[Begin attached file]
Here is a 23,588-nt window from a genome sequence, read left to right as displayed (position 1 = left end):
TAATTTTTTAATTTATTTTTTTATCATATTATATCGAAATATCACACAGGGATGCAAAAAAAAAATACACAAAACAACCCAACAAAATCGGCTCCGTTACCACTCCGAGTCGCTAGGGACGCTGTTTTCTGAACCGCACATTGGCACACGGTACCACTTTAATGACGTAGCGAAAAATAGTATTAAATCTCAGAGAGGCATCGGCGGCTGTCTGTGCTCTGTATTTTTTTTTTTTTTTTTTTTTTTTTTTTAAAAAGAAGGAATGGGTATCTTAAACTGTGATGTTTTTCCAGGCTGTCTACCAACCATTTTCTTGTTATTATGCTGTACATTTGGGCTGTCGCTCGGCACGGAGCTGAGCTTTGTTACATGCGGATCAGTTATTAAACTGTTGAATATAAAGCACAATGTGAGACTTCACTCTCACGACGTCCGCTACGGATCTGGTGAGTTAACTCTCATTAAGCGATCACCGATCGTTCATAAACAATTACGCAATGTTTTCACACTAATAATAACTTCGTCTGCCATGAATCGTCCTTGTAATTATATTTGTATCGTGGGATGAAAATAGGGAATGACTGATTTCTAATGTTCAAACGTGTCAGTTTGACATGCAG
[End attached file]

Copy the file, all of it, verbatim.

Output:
Here is a 23,588-nt window from a genome sequence, read left to right as displayed (position 1 = left end):
TAATTTTTTAATTTATTTTTTTATCATATTATATCGAAATATCACACAGGGATGCAAAAAAAAAATACACAAAACAACCCAACAAAATCGGCTCCGTTACCACTCCGAGTCGCTAGGGACGCTGTTTTCTGAACCGCACATTGGCACACGGTACCACTTTAATGACGTAGCGAAAAATAGTATTAAATCTCAGAGAGGCATCGGCGGCTGTCTGTGCTCTGTATTTTTTTTTTTTTTTTTTTTTTTTTTTTAAAAAGAAGGAATGGGTATCTTAAACTGTGATGTTTTTCCAGGCTGTCTACCAACCATTTTCTTGTTATTATGCTGTACATTTGGGCTGTCGCTCGGCACGGAGCTGAGCTTTGTTACATGCGGATCAGTTATTAAACTGTTGAATATAAAGCACAATGTGAGACTTCACTCTCACGACGTCCGCTACGGATCTGGTGAGTTAACTCTCATTAAGCGATCACCGATCGTTCATAAACAATTACGCAATGTTTTCACACTAATAATAACTTCGTCTGCCATGAATCGTCCTTGTAATTATATTTGTATCGTGGGATGAAAATAGGGAATGACTGATTTCTAATGTTCAAACGTGTCAGTTTGACATGCAG